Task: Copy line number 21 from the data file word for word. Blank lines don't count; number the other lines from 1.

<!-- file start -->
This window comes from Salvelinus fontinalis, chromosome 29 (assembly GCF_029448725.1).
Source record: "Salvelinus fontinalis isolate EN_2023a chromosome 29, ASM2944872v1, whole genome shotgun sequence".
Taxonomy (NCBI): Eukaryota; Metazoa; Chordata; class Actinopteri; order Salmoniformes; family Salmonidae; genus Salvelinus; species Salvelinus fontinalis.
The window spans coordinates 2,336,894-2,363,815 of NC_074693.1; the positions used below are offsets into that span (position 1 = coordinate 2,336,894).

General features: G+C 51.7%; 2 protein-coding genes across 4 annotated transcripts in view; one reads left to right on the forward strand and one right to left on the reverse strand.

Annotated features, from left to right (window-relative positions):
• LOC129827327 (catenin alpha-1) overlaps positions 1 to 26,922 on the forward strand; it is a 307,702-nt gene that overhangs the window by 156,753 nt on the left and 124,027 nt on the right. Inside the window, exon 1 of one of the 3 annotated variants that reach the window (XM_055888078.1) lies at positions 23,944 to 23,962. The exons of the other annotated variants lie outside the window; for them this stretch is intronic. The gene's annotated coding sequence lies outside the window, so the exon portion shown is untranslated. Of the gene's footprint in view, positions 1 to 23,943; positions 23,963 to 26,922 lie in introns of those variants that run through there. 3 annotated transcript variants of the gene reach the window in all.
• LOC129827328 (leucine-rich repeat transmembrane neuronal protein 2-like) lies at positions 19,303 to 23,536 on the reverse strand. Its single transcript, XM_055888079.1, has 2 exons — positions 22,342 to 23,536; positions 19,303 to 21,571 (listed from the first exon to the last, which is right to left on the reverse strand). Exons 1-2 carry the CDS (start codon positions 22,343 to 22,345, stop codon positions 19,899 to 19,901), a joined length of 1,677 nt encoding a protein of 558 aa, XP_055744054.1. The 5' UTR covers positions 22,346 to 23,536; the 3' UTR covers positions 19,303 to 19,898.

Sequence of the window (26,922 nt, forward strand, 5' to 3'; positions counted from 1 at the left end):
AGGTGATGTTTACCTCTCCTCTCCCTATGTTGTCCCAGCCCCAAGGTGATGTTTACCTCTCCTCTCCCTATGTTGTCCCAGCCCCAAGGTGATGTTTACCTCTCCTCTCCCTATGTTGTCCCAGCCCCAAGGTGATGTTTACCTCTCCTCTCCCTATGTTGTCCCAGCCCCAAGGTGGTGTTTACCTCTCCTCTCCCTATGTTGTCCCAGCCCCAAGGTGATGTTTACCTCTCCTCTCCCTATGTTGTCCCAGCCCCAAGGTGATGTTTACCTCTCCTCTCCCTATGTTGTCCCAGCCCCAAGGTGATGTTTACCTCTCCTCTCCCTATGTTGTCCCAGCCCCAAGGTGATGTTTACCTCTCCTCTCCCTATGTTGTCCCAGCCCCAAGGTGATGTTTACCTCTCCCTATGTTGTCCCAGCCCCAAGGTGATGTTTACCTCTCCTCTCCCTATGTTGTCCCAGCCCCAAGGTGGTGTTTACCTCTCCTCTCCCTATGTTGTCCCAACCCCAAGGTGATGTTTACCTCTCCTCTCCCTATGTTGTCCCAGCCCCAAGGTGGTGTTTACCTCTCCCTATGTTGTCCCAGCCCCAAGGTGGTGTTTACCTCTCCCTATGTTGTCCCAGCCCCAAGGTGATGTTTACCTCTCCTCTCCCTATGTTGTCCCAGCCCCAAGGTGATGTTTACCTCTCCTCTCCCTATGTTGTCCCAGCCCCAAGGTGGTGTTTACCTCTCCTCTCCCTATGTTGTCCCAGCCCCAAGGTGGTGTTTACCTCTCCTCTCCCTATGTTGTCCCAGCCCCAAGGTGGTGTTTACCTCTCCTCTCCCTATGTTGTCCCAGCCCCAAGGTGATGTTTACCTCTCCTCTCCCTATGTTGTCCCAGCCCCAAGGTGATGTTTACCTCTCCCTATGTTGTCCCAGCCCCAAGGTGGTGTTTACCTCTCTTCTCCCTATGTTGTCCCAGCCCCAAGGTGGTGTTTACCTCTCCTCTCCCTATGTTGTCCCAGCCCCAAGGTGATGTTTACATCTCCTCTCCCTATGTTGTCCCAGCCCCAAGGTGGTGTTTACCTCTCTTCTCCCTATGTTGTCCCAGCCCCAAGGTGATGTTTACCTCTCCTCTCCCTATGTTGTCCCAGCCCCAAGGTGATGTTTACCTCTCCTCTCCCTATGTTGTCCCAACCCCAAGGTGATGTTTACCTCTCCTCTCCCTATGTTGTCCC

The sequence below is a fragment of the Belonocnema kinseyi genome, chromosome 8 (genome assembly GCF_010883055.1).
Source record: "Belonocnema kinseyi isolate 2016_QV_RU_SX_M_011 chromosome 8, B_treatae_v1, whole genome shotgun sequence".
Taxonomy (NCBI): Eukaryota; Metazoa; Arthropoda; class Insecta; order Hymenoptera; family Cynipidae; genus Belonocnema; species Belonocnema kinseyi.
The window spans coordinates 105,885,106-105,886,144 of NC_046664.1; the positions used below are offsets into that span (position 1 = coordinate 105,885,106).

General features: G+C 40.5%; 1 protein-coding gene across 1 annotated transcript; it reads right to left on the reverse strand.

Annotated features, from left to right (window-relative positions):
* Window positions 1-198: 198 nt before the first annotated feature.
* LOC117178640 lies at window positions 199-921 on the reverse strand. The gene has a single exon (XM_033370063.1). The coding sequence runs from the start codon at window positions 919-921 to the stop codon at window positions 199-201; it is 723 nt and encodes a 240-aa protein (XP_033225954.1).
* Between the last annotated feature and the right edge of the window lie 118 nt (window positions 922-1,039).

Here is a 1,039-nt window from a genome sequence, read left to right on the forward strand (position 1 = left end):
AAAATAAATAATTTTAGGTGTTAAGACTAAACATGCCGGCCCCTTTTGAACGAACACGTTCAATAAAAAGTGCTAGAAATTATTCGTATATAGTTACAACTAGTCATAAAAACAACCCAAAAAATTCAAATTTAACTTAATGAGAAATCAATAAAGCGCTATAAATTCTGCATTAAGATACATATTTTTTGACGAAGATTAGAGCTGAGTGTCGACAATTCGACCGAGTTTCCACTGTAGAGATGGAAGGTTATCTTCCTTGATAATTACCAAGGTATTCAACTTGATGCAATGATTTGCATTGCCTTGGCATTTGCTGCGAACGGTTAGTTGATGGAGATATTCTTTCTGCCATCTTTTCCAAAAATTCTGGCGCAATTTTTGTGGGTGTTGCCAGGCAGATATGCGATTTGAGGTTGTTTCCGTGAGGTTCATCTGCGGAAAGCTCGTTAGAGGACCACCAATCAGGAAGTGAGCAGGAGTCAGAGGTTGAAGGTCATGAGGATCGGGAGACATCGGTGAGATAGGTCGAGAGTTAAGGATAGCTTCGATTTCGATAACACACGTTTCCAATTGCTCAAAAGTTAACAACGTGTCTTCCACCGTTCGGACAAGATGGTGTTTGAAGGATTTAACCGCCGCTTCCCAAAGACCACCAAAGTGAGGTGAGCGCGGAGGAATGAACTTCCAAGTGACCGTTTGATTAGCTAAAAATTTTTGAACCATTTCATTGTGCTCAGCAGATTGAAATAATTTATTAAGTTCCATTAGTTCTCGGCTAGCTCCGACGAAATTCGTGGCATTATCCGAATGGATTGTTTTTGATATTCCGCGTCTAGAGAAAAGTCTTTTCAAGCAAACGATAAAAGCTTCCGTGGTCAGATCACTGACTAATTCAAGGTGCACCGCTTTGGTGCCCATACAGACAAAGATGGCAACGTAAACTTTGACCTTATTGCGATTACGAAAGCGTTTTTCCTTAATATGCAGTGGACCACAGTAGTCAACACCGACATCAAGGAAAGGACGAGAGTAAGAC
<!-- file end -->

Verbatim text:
AAAATAAATAATTTTAGGTGTTAAGACTAAACATGCCGGCCCCTTTTGAACGAACACGTTCAATAAAAAGTGCTAGAAATTATTCGTATATAGTTACAACTAGTCATAAAAACAACCCAAAAAATTCAAATTTAACTTAATGAGAAATCAATAAAGCGCTATAAATTCTGCATTAAGATACATATTTTTTGACGAAGATTAGAGCTGAGTGTCGACAATTCGACCGAGTTTCCACTGTAGAGATGGAAGGTTATCTTCCTTGATAATTACCAAGGTATTCAACTTGATGCAATGATTTGCATTGCCTTGGCATTTGCTGCGAACGGTTAGTTGATGGAGATATTCTTTCTGCCATCTTTTCCAAAAATTCTGGCGCAATTTTTGTGGGTGTTGCCAGGCAGATATGCGATTTGAGGTTGTTTCCGTGAGGTTCATCTGCGGAAAGCTCGTTAGAGGACCACCAATCAGGAAGTGAGCAGGAGTCAGAGGTTGAAGGTCATGAGGATCGGGAGACATCGGTGAGATAGGTCGAGAGTTAAGGATAGCTTCGATTTCGATAACACACGTTTCCAATTGCTCAAAAGTTAACAACGTGTCTTCCACCGTTCGGACAAGATGGTGTTTGAAGGATTTAACCGCCGCTTCCCAAAGACCACCAAAGTGAGGTGAGCGCGGAGGAATGAACTTCCAAGTGACCGTTTGATTAGCTAAAAATTTTTGAACCATTTCATTGTGCTCAGCAGATTGAAATAATTTATTAAGTTCCATTAGTTCTCGGCTAGCTCCGACGAAATTCGTGGCATTATCCGAATGGATTGTTTTTGATATTCCGCGTCTAGAGAAAAGTCTTTTCAAGCAAACGATAAAAGCTTCCGTGGTCAGATCACTGACTAATTCAAGGTGCACCGCTTTGGTGCCCATACAGACAAAGATGGCAACGTAAACTTTGACCTTATTGCGATTACGAAAGCGTTTTTCCTTAATATGCAGTGGACCACAGTAGTCAACACCGACATCAAGGAAAGGACGAGAGTAAGAC